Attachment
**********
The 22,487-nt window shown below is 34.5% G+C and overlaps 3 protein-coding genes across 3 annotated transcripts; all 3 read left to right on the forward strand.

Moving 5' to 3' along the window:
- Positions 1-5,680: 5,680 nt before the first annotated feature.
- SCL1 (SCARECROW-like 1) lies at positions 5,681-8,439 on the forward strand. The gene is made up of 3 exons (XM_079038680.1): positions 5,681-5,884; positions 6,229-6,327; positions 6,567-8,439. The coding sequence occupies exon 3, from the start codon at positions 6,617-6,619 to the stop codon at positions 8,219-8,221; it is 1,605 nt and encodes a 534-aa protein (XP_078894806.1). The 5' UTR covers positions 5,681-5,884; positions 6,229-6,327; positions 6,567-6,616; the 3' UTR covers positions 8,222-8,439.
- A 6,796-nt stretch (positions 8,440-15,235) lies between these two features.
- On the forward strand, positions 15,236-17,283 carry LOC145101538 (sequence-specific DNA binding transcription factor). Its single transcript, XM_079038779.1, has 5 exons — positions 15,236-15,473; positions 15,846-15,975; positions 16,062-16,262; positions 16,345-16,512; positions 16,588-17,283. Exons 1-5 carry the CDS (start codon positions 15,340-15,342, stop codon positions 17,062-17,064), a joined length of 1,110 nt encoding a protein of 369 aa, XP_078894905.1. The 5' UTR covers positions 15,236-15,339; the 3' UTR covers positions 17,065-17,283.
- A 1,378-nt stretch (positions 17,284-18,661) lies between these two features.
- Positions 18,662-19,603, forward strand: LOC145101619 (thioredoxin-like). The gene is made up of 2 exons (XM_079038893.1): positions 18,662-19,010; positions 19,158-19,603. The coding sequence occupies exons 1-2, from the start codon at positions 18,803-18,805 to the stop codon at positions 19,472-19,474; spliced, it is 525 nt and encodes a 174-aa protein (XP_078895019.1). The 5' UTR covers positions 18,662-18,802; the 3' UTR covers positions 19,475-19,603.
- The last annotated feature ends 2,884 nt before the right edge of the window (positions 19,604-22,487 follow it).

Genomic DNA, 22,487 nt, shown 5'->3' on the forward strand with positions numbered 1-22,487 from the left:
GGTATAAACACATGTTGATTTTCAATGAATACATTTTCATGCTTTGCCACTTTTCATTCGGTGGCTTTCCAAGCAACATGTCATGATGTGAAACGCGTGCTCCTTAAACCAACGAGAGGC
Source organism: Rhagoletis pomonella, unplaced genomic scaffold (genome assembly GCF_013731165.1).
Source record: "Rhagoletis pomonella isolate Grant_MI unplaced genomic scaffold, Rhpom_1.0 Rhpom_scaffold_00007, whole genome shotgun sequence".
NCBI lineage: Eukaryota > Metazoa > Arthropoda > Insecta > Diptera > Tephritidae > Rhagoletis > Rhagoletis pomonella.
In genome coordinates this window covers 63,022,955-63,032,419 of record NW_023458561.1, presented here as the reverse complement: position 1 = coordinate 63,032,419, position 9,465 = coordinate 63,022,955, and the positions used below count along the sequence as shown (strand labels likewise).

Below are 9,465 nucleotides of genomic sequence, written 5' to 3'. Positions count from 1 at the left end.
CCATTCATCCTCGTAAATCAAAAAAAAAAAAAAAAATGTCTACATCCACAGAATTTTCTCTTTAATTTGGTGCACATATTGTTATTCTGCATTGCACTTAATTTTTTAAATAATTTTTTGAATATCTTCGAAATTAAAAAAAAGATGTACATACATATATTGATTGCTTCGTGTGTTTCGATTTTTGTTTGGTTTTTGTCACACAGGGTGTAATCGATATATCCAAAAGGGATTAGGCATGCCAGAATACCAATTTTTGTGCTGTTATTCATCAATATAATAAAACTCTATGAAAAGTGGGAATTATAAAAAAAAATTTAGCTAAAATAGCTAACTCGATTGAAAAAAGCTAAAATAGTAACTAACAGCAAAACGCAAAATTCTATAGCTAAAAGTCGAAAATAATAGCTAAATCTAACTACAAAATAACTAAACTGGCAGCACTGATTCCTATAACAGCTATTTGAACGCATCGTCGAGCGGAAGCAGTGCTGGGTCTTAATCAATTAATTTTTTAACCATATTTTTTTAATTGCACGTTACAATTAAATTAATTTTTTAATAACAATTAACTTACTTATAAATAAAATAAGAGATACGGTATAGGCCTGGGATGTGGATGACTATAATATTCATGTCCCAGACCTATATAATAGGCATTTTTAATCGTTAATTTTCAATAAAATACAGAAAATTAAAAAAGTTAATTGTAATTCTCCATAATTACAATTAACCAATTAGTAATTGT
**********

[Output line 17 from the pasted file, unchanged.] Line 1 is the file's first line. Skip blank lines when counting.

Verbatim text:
CCATTCATCCTCGTAAATCAAAAAAAAAAAAAAAAATGTCTACATCCACAGAATTTTCTCTTTAATTTGGTGCACATATTGTTATTCTGCATTGCACTTAATTTTTTAAATAATTTTTTGAATATCTTCGAAATTAAAAAAAAGATGTACATACATATATTGATTGCTTCGTGTGTTTCGATTTTTGTTTGGTTTTTGTCACACAGGGTGTAATCGATATATCCAAAAGGGATTAGGCATGCCAGAATACCAATTTTTGTGCTGTTATTCATCAATATAATAAAACTCTATGAAAAGTGGGAATTATAAAAAAAAATTTAGCTAAAATAGCTAACTCGATTGAAAAAAGCTAAAATAGTAACTAACAGCAAAACGCAAAATTCTATAGCTAAAAGTCGAAAATAATAGCTAAATCTAACTACAAAATAACTAAACTGGCAGCACTGATTCCTATAACAGCTATTTGAACGCATCGTCGAGCGGAAGCAGTGCTGGGTCTTAATCAATTAATTTTTTAACCATATTTTTTTAATTGCACGTTACAATTAAATTAATTTTTTAATAACAATTAACTTACTTATAAATAAAATAAGAGATACGGTATAGGCCTGGGATGTGGATGACTATAATATTCATGTCCCAGACCTATATAATAGGCATTTTTAATCGTTAATTTTCAATAAAATACAGAAAATTAAAAAAGTTAATTGTAATTCTCCATAATTACAATTAACCAATTAGTAATTGT